OT: language origin and creationism

Darla Wells lethe9 at GMAIL.COM
Thu Apr 1 13:14:43 UTC 2010

I've been running into the same problems with my 102 classes this last
couple of semesters in an assignment that requires that they find a
controversy in their career field they are majoring in, research it, write
about it, and be able to discuss it intelligently. The ones that are giving
me fits are the kids going into medicine, biology, and teaching
(occasionally) for some reason. They are the ones wanting to discuss
Intelligent Design, abortion, and some of the other topics that seem to be
nothing but fundamental dogma and will try to twist and maneuver the
assignment so that they can say whatever they want on that topic. I had
someone who is going to be a neonatal nurse who claimed that she should
write on abortion because it affected her future profession. I asked how,
since for all intents and purposes she is not going to be working in an
abortion clinic here in Louisiana (it is not easy to find one--it is not
illegal but for all practical purposes it might as well be). She said that
it was just wrong and by God, she was going to make sure all her patients
knew it was wrong too.

I sometimes wonder if we even are speaking the same English with some of
them. They are in class learning about peer reviewed sources, what makes a
source a good one, then when I see the annotated bibs, they will have crap
from theology.com or some preacher no one's ever heard of from 1978 as the
main sources. I ask them if these are sources they are seeing in their texts
or in JSTOR or any of the databases in the library. They say, no my priest
turned me on to these sources...I have been informed that I am anti-religion
in not so subtle terms. Logic doesn't work with these kids, so I just act
like the devil, and quote scripture back to the really far gone
kids...Lessee, what's that verse about letting Caesar have what belongs to
Caesar (referring to science)...They aren't logical enough to find the flaw
in that one, so I am okay for the minute. I finally hit on the idea of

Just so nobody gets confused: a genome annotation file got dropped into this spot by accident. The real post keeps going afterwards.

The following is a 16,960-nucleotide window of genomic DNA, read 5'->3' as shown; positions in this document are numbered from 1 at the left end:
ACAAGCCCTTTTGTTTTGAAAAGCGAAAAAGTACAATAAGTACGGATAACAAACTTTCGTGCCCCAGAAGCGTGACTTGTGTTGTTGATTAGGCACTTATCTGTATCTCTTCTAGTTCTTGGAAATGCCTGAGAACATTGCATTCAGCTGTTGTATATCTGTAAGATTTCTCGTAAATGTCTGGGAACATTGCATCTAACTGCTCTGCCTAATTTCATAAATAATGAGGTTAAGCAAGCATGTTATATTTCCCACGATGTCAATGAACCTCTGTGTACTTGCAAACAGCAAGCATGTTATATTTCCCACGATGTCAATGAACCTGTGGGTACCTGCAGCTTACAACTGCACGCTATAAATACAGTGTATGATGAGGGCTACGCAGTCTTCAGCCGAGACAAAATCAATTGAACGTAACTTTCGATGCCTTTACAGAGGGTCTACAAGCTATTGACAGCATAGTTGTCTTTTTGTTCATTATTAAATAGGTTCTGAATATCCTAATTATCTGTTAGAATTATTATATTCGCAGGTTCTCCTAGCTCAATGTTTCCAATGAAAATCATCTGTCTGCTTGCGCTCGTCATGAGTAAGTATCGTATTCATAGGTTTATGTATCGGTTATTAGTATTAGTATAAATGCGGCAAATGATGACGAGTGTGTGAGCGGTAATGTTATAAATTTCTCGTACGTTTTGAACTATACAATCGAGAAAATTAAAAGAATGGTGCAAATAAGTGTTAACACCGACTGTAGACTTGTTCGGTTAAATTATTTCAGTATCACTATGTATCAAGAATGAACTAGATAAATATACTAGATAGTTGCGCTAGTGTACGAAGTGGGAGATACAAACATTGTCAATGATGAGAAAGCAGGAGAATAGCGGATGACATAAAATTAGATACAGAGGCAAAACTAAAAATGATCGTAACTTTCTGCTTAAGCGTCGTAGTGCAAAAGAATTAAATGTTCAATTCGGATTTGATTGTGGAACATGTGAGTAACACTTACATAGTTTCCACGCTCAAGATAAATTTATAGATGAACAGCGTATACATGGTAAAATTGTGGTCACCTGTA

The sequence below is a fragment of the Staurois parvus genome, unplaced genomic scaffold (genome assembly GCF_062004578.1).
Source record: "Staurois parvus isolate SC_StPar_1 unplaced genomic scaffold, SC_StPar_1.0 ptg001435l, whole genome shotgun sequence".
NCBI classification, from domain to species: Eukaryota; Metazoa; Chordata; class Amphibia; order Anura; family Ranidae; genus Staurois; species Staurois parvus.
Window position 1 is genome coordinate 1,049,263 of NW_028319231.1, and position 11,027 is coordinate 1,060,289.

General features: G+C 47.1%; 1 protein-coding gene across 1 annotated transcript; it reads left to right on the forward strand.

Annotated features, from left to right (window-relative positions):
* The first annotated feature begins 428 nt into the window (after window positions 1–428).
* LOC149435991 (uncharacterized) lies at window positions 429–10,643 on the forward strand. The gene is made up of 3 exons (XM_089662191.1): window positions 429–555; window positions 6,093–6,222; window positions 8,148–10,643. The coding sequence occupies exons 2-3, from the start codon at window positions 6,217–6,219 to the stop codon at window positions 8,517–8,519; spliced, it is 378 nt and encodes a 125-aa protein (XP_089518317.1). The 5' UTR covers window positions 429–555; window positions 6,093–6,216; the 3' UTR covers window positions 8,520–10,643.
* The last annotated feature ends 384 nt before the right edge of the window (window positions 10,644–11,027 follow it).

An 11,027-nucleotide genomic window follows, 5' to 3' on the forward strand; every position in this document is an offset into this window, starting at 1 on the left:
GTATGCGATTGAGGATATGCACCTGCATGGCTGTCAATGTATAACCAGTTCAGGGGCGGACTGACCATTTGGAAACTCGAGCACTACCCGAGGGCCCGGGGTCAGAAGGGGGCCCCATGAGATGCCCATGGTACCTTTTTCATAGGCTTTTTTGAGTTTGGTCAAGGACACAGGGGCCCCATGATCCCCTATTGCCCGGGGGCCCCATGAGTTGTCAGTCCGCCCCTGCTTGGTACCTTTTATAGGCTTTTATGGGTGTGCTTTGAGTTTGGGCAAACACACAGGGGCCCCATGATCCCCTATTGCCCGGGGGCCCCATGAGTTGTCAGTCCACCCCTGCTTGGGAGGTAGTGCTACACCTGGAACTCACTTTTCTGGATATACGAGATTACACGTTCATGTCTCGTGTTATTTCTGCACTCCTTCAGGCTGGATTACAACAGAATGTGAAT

making them bring a list to class before we start the annotated bibs of 5
peer reviewed journals that are considered mainstream in their field and 5
professional organizations for that field. Then we talk about them as a
class and I assign the bibs.

2010/3/31 Herb Stahlke <hfwstahlke at gmail.com>

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> Sender:       American Dialect Society <ADS-L at LISTSERV.UGA.EDU>
> Poster:       Herb Stahlke <hfwstahlke at GMAIL.COM>
> Subject:      Re: OT: language origin and creationism
> -------------------------------------------------------------------------------
> Much of the discussion in this thread assumes that a fundamentalist
> shares with us basic assumptions about evidence and truth.  The claims
> in the article and the claims the student would like to make are based
> on faith.  In this frame of reference (I slipped and typed <v> for
> <f>), the details of Genesis 1 are fact.  Anything that disagrees with
> them is folly.  Any methodology that leads anywhere but to the
> historical and scientific truth of Genesis 1 is not based on faith and
> therefore is misguided.  At this stage there generally isn't much
> common ground to build on.  Some students do end up rejecting the
> fundamentalism they've grown up with, but it usually comes as a result
> of questions raised by a lot of courses and a lot of bull sessions.
> I've told such students that I don't require that they believe what
> they learn and read in my class, but I hold them responsible for it on
> tests.
> Herb

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